that had a few awkward moments, a combination spin and layback, a triple toe loop, a
spiral sequence and a solid flying camel. Her marks ranged from 4.8 5.6 for
technique and 5.3 5.8 for presentation, putting her 6th in the free
skate and 6th overall.
"Im glad thats over!" said Hughes. "(On the flip) It
didnt go up straight but sometimes I can save it. The fall really hurt." On
rumors that she was withdrawing from the upcoming Champions on Ice tour, Hughes and coach
Robin Wagner both replied, "No comment."
Hughes may be heading off to pursue her academic career, as she expects to field
acceptances from several Ivy League universities next week. "I have a lot to look
forward to, a lot of choices," she said. Her skating future remains uncertain.
Veteran competitor Elena Liashenko of Ukraine had a ho-hum performance of her
"Tango" free, including a popped triple loop and several two-footed triples.
Though she landed a triple Lutz, double toe loop combination, as well as a triple flip, a
triple toe loop, and a triple Salchow, she seemed to lack energy and her usual speed.
"It was difficult to motivate myself because the season is over," said
Liashenko, who must not consider improving her world ranking sufficient incentive. "I
didnt do the loop because it is not my favorite jump." She finished 8th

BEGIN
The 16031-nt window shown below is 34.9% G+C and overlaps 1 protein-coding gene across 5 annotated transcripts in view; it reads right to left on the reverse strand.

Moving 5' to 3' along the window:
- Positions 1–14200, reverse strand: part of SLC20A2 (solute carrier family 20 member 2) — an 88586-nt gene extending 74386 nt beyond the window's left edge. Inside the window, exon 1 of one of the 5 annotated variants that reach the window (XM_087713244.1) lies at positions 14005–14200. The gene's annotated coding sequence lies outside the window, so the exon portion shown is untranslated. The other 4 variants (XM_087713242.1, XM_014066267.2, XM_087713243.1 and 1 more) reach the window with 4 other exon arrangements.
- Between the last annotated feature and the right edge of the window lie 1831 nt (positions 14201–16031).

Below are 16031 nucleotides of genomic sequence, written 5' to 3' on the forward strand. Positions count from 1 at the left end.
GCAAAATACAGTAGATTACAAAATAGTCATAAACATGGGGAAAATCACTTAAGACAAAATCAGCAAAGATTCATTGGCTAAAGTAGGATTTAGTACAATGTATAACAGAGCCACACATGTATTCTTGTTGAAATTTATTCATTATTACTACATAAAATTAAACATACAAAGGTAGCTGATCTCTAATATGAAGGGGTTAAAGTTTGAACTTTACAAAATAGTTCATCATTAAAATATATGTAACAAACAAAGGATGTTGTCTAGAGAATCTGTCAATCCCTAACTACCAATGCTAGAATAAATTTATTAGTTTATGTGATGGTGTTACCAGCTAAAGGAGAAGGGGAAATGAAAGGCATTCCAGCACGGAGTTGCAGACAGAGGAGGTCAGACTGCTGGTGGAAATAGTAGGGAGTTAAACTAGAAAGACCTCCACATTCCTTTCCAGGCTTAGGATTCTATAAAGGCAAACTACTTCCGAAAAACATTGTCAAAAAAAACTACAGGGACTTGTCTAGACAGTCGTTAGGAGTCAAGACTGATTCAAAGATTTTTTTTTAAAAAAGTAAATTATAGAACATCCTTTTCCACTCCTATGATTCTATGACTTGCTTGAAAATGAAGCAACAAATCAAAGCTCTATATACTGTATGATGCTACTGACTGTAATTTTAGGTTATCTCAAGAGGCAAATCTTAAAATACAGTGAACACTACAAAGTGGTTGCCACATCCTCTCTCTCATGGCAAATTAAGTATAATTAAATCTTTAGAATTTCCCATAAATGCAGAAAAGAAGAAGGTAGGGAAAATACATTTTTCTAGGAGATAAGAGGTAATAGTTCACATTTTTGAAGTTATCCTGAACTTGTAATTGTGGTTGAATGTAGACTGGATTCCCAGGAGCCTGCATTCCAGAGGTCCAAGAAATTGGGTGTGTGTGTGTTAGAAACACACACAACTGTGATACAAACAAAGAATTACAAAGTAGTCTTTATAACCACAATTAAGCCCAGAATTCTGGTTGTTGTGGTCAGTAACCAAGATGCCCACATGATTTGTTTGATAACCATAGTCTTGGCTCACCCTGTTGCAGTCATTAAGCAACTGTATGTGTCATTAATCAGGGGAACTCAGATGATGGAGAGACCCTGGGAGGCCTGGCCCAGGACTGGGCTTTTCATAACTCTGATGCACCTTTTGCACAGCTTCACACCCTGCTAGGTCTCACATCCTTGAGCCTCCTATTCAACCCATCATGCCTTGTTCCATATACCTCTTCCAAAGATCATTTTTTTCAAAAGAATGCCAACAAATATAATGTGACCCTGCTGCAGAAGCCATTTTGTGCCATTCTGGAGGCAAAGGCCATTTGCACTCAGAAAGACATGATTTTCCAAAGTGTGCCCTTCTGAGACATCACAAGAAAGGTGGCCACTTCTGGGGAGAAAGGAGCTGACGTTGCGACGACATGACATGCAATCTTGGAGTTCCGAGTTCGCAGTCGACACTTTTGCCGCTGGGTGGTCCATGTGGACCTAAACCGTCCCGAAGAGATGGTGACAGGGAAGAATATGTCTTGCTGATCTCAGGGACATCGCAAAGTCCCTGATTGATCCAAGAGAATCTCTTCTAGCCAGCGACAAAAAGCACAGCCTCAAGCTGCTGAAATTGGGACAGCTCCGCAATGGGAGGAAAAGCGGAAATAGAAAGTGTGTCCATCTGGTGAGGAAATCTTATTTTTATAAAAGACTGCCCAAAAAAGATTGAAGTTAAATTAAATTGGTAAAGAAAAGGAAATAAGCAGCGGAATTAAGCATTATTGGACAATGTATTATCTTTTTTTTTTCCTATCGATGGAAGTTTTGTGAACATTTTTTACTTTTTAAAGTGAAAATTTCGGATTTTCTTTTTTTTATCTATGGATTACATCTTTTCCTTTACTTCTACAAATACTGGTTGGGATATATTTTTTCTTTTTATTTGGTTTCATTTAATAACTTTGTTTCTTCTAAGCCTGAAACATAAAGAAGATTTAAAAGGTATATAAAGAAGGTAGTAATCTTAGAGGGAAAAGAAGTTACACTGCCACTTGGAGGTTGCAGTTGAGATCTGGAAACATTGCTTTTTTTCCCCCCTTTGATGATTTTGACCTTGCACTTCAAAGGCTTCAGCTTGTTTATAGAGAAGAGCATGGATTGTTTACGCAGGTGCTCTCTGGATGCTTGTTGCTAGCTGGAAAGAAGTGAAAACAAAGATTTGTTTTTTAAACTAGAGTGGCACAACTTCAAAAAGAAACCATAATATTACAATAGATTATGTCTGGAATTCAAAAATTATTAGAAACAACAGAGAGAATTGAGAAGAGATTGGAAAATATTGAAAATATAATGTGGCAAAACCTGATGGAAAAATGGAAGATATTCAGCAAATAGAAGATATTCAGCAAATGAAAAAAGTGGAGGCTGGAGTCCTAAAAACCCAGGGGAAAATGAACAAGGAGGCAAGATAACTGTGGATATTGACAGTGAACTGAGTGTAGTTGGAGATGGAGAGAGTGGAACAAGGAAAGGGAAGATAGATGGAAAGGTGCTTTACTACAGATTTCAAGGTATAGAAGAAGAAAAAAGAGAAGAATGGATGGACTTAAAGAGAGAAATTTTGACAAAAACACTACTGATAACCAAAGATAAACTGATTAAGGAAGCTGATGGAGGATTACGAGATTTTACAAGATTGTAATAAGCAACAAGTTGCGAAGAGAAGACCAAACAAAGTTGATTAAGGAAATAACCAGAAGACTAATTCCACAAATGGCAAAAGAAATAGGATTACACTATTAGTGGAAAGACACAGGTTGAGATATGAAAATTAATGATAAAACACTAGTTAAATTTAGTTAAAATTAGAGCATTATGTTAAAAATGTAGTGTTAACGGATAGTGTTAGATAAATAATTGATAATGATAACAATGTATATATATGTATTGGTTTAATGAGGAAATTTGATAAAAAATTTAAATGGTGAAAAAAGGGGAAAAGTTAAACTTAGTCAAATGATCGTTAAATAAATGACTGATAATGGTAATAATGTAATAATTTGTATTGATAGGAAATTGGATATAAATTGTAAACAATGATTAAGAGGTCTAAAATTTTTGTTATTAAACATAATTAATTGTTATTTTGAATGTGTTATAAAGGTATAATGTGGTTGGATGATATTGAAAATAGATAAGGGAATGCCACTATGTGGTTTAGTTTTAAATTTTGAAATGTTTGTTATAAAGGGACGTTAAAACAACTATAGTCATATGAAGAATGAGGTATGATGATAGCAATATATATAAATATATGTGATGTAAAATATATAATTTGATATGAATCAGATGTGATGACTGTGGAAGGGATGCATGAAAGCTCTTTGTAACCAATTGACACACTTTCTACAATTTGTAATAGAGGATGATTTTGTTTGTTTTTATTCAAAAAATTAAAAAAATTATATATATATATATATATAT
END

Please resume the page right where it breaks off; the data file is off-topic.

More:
in the free and 7th overall.
Skating last in the warm-up group, Canadian champion Jennifer Robinson opened
with a triple Lutz, double toe loop combination, then fell victim to her tendency to
two-foot landings. Her attempt at a triple Salchow, triple loop combination ending with a
pronounced two-footed landing, as did her next jump, a triple flip. With marks ranging
from 4.7 5.4 for technique and 5.1 5.6 for presentation, she ended the event
in 9th place for the free program and 9th overall.
Then it was time for the final warm-up group of six.
Carolina Kostner, a 16 year-old from Italy who stunned observers with her 4th
place in the short program, was up first. The tall, slender youngster opened with a triple
loop, then had a disastrous try of her triple Lutz triple toe loop combination, doubling
the Lutz and hitting the boards with her free leg on the triple toe. ("The rink is so
small here; Im a little afraid to do my jumps," the inexperienced Kostner had
said after the qualifying round.) Kostner then fell on a triple flip before hitting a
double Axel, triple Salchow sequence, a double Salchow and a double Axel. The promising
skater ended up 11th in the free skate and 10th overall.
The crowd roared as Michelle Kwan took the ice for her "Aranjuez"
program, choreographed by Nikolai Morozov. The 22 year-old Californian did not put a foot
wrong, hitting six triples, a double Axel, a flying camel and a combination spin. But, as
always with Kwan, just listing these (rather mundane) elements does not do justice to her
matchless performance quality. While other skaters are trying, and occasionally landing,
triple, triple combinations; while others are doing more difficult and speedier spins; and
while others skate with more speed, no one reaches an audience or interprets music as
well. The four-time world champion earned marks of 5.7 5.9 for technique and 5.8
6.0 (two) for artistry, winning her fifth world title.
"I cant even put it into words. It is so amazing. I just let it go.
At the end of my footwork sequence, it was Yeah!" said Kwan with a pump
of her fist. "I heard them (the audience) but I took one thing at a time. I was in my